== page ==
Personal revelation is usually pretty interesting - although it doesn't constitute an argument and so doesn't actually need refuting.

Q8. What’s your most "controversial" (as far as general attitudes amongst other atheists goes) viewpoint?

Not sure.

I don't see the point in arguing with deists who base their views on some form of intuition: After all, they're not causing any trouble.

Q9. Of the "Four Horsemen" (Dawkins, Dennett, Hitchens and Harris) who is your favourite, and why?

Hmmmm...

Probably... Dawkins. Solely on the basis of his books on evolutionary theory.

Q10. If you could convince just one theistic person to abandon their beliefs, who would it be?

The Pope.

'Cause it'd be funny.

I'm not going to tag anyone, but people should feel free to post their answers in the comment box below. Any theists are also welcome to adapt it for their viewpoint as well.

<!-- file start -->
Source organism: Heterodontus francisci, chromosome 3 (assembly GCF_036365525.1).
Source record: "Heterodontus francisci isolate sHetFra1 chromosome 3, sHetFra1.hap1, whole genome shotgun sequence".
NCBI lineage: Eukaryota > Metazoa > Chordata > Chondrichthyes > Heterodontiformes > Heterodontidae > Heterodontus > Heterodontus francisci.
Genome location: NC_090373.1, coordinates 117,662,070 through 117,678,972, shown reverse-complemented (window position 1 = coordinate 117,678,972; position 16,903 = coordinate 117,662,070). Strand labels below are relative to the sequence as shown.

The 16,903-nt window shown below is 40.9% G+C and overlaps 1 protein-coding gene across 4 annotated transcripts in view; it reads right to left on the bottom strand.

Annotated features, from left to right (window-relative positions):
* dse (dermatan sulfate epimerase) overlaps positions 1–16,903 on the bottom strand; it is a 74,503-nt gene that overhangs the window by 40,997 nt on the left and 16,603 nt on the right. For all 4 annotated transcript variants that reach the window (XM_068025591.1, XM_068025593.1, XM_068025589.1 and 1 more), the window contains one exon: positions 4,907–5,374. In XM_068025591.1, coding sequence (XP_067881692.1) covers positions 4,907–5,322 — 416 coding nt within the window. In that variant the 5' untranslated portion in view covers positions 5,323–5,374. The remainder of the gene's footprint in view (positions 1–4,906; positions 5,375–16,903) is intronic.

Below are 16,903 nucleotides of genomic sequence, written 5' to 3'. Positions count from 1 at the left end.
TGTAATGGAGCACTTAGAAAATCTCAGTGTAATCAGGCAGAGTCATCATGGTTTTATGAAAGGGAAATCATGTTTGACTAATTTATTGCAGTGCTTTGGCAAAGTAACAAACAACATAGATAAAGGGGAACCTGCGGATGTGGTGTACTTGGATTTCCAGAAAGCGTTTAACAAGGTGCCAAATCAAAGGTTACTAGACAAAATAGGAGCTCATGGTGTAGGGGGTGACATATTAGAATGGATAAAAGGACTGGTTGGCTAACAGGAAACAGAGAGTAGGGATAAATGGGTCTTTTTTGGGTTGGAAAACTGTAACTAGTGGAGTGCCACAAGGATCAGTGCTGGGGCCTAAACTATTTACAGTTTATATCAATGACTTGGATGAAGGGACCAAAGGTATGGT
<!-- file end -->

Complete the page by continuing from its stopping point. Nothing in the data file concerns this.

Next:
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2 Comments:

Blogger Rev. Dr. Incitatus said...

Q1. How would you define "atheism"?

What Matt said.

Q2. Was your upbringing religious? If so, what tradition?

Cake or death? Cake for me!

Q3. How would you describe "Intelligent Design", using only one word?

Hypothesis

Q4. What scientific endeavour really excites you?

All of mine.

Q5. If you could change one thing about the "atheist community", what would it be and why?

A little more tolerance and recognition of the fact that ignorance is not the same as stupidity.

Q6. If your child came up to you and said "I’m joining the clergy", what would be your first response?

Get thee to a nunnery!

Q7. What’s your favourite theistic argument, and how do you usually refute it?

The presuppositional approach is a hoot. Whether it is easily refutable or transcends reason depends very much upon which side of the argument one is on.

Q8. What’s your most "controversial" (as far as general attitudes amongst other atheists goes) viewpoint?